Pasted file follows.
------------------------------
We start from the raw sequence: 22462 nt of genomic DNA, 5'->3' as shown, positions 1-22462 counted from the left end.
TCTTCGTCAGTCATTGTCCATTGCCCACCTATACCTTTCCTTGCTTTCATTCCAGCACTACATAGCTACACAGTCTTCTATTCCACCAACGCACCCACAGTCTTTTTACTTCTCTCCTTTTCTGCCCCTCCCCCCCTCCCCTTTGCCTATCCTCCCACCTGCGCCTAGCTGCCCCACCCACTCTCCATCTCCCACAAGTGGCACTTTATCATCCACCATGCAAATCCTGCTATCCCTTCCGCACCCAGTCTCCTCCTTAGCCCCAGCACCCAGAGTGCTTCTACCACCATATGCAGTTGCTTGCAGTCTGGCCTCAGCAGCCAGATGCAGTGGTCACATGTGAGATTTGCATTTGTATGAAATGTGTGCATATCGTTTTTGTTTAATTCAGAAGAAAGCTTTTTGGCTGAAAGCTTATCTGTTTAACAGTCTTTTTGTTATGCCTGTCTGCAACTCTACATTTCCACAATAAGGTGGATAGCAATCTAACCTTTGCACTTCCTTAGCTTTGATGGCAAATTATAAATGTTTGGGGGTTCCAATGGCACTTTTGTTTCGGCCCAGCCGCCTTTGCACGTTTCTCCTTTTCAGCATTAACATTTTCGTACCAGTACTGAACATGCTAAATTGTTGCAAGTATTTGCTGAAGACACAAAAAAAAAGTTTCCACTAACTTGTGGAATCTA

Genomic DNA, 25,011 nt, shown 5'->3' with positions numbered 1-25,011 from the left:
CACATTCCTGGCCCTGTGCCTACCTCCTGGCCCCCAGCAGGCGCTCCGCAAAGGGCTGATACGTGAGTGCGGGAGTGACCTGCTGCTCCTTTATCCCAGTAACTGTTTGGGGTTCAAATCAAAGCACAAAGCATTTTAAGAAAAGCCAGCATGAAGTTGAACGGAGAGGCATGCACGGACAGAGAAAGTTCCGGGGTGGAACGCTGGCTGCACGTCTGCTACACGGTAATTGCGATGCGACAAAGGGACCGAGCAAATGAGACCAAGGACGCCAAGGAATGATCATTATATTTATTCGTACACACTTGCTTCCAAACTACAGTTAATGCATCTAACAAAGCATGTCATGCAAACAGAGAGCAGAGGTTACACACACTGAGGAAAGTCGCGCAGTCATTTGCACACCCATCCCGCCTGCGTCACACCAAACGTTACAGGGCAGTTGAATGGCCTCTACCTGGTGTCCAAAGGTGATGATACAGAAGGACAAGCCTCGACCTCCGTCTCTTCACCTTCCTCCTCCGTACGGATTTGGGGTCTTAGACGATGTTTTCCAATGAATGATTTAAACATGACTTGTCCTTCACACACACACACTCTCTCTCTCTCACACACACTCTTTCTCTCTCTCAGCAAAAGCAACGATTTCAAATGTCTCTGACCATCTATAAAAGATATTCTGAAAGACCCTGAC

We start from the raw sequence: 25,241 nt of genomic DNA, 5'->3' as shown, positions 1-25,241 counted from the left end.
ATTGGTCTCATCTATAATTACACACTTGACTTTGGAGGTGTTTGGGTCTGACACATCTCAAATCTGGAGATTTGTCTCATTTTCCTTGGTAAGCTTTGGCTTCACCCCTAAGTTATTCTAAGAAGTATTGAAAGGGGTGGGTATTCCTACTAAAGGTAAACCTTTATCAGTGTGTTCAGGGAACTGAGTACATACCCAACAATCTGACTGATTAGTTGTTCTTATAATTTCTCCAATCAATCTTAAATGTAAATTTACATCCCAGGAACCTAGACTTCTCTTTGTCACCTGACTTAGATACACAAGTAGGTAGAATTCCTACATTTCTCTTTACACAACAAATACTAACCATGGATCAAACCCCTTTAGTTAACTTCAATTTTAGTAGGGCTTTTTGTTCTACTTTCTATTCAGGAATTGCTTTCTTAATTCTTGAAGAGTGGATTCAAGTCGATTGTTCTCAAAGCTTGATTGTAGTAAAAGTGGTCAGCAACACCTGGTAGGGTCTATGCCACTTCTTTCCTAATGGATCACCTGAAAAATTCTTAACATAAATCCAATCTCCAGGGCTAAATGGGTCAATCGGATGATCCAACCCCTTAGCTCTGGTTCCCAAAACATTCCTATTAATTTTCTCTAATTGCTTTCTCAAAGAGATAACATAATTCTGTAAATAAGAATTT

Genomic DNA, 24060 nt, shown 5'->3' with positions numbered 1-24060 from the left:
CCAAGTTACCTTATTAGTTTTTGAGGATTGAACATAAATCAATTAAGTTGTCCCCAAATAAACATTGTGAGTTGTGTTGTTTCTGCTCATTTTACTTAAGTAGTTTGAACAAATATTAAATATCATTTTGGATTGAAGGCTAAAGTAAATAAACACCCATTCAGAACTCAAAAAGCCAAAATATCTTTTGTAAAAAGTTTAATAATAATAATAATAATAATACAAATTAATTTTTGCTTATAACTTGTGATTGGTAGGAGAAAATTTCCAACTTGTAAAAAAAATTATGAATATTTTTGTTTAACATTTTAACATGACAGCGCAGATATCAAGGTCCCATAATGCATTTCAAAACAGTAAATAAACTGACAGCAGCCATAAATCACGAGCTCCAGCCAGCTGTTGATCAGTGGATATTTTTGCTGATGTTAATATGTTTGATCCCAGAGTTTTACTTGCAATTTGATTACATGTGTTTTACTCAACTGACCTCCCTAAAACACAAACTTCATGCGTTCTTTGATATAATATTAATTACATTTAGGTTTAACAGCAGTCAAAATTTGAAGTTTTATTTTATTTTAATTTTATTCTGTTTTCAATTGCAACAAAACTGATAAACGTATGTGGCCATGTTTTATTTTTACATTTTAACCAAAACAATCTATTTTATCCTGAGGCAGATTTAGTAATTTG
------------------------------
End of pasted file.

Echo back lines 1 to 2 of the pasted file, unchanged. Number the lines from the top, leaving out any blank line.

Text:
We start from the raw sequence: 22462 nt of genomic DNA, 5'->3' as shown, positions 1-22462 counted from the left end.
TCTTCGTCAGTCATTGTCCATTGCCCACCTATACCTTTCCTTGCTTTCATTCCAGCACTACATAGCTACACAGTCTTCTATTCCACCAACGCACCCACAGTCTTTTTACTTCTCTCCTTTTCTGCCCCTCCCCCCCTCCCCTTTGCCTATCCTCCCACCTGCGCCTAGCTGCCCCACCCACTCTCCATCTCCCACAAGTGGCACTTTATCATCCACCATGCAAATCCTGCTATCCCTTCCGCACCCAGTCTCCTCCTTAGCCCCAGCACCCAGAGTGCTTCTACCACCATATGCAGTTGCTTGCAGTCTGGCCTCAGCAGCCAGATGCAGTGGTCACATGTGAGATTTGCATTTGTATGAAATGTGTGCATATCGTTTTTGTTTAATTCAGAAGAAAGCTTTTTGGCTGAAAGCTTATCTGTTTAACAGTCTTTTTGTTATGCCTGTCTGCAACTCTACATTTCCACAATAAGGTGGATAGCAATCTAACCTTTGCACTTCCTTAGCTTTGATGGCAAATTATAAATGTTTGGGGGTTCCAATGGCACTTTTGTTTCGGCCCAGCCGCCTTTGCACGTTTCTCCTTTTCAGCATTAACATTTTCGTACCAGTACTGAACATGCTAAATTGTTGCAAGTATTTGCTGAAGACACAAAAAAAAAGTTTCCACTAACTTGTGGAATCTA